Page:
About: Speech coding is a(n) research topic. Over the lifetime, 14245 publication(s) have been published within this topic receiving 271964 citation(s).
Papers published on a yearly basis
TL;DR: An efficient and intuitive algorithm is presented for the design of vector quantizers based either on a known probabilistic model or on a long training sequence of data.
Abstract: An efficient and intuitive algorithm is presented for the design of vector quantizers based either on a known probabilistic model or on a long training sequence of data. The basic properties of the algorithm are discussed and demonstrated by examples. Quite general distortion measures and long blocklengths are allowed, as exemplified by the design of parameter vector quantizers of ten-dimensional vectors arising in Linear Predictive Coded (LPC) speech compression with a complicated distortion measure arising in LPC analysis that does not depend only on the error vector.
05 Sep 1978
TL;DR: This paper presents a meta-modelling framework for digital Speech Processing for Man-Machine Communication by Voice that automates the very labor-intensive and therefore time-heavy and expensive process of encoding and decoding speech.
Abstract: 1. Introduction. 2. Fundamentals of Digital Speech Processing. 3. Digital Models for the Speech Signal. 4. Time-Domain Models for Speech Processing. 5. Digital Representation of the Speech Waveform. 6. Short-Time Fourier Analysis. 7. Homomorphic Speech Processing. 8. Linear Predictive Coding of Speech. 9. Digital Speech Processing for Man-Machine Communication by Voice.
01 Apr 1984-IEEE Assp Magazine
TL;DR: During the past few years several design algorithms have been developed for a variety of vector quantizers and the performance of these codes has been studied for speech waveforms, speech linear predictive parameter vectors, images, and several simulated random processes.
Abstract: A vector quantizer is a system for mapping a sequence of continuous or discrete vectors into a digital sequence suitable for communication over or storage in a digital channel. The goal of such a system is data compression: to reduce the bit rate so as to minimize communication channel capacity or digital storage memory requirements while maintaining the necessary fidelity of the data. The mapping for each vector may or may not have memory in the sense of depending on past actions of the coder, just as in well established scalar techniques such as PCM, which has no memory, and predictive quantization, which does. Even though information theory implies that one can always obtain better performance by coding vectors instead of scalars, scalar quantizers have remained by far the most common data compression system because of their simplicity and good performance when the communication rate is sufficiently large. In addition, relatively few design techniques have existed for vector quantizers. During the past few years several design algorithms have been developed for a variety of vector quantizers and the performance of these codes has been studied for speech waveforms, speech linear predictive parameter vectors, images, and several simulated random processes. It is the purpose of this article to survey some of these design techniques and their applications.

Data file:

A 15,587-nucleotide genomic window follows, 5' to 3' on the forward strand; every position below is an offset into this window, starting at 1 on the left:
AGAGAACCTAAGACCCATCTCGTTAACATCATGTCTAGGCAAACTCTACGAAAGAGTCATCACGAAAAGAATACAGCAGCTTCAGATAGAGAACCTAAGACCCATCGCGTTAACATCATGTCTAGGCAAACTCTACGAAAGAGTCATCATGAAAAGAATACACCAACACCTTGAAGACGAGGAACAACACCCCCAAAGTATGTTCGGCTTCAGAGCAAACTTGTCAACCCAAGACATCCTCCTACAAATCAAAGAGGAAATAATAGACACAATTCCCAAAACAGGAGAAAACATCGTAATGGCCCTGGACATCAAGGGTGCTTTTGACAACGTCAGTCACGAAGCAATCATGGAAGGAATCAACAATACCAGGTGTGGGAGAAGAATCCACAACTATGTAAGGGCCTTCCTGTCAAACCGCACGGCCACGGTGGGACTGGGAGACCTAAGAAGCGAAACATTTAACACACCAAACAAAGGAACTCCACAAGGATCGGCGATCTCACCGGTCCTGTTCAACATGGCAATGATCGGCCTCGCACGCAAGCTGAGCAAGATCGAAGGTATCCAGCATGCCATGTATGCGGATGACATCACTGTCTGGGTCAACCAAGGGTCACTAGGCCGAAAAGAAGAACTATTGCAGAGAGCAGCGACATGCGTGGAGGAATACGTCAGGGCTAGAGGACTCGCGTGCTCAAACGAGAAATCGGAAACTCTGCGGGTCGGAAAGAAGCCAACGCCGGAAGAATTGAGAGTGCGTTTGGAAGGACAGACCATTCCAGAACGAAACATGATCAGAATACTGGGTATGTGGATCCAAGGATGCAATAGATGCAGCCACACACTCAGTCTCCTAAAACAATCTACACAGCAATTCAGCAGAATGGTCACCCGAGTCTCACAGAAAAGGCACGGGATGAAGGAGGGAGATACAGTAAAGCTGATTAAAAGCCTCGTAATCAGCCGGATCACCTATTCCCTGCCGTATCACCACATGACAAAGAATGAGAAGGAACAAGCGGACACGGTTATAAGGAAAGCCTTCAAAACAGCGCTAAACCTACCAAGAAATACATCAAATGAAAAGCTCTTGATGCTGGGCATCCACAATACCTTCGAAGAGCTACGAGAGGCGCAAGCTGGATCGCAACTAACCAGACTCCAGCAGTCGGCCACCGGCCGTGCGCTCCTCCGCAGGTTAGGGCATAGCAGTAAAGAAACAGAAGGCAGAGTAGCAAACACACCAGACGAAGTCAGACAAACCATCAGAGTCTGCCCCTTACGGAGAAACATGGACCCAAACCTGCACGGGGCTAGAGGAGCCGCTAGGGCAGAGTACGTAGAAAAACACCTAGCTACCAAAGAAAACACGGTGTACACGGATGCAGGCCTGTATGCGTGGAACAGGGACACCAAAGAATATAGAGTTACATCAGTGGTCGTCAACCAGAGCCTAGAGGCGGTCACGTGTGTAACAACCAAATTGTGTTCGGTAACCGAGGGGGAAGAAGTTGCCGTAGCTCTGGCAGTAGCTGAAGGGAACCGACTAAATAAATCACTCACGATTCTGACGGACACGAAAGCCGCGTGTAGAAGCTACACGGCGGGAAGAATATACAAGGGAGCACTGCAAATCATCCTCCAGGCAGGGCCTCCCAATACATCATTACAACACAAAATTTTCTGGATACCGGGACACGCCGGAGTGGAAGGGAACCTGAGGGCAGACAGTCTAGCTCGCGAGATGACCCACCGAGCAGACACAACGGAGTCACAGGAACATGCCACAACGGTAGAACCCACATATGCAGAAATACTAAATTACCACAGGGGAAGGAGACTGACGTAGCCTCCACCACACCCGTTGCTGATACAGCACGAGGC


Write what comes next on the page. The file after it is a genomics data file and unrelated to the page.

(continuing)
01 Mar 1993
TL;DR: The preface to the IEEE Edition explains the background to speech production, coding, and quality assessment and introduces the Hidden Markov Model, the Artificial Neural Network, and Speech Enhancement.
Abstract: Preface to the IEEE Edition. Preface. Acronyms and Abbreviations. SIGNAL PROCESSING BACKGROUND. Propaedeutic. SPEECH PRODUCTION AND MODELLING. Fundamentals of Speech Science. Modeling Speech Production. ANALYSIS TECHNIQUES. Short--Term Processing of Speech. Linear Prediction Analysis. Cepstral Analysis. CODING, ENHANCEMENT AND QUALITY ASSESSMENT. Speech Coding and Synthesis. Speech Enhancement. Speech Quality Assessment. RECOGNITION. The Speech Recognition Problem. Dynamic Time Warping. The Hidden Markov Model. Language Modeling. The Artificial Neural Network. Index.
TL;DR: An unbiased noise estimator is developed which derives the optimal smoothing parameter for recursive smoothing of the power spectral density of the noisy speech signal by minimizing a conditional mean square estimation error criterion in each time step.
Abstract: We describe a method to estimate the power spectral density of nonstationary noise when a noisy speech signal is given. The method can be combined with any speech enhancement algorithm which requires a noise power spectral density estimate. In contrast to other methods, our approach does not use a voice activity detector. Instead it tracks spectral minima in each frequency band without any distinction between speech activity and speech pause. By minimizing a conditional mean square estimation error criterion in each time step we derive the optimal smoothing parameter for recursive smoothing of the power spectral density of the noisy speech signal. Based on the optimally smoothed power spectral density estimate and the analysis of the statistics of spectral minima an unbiased noise estimator is developed. The estimator is well suited for real time implementations. Furthermore, to improve the performance in nonstationary noise we introduce a method to speed up the tracking of the spectral minima. Finally, we evaluate the proposed method in the context of speech enhancement and low bit rate speech coding with various noise types.
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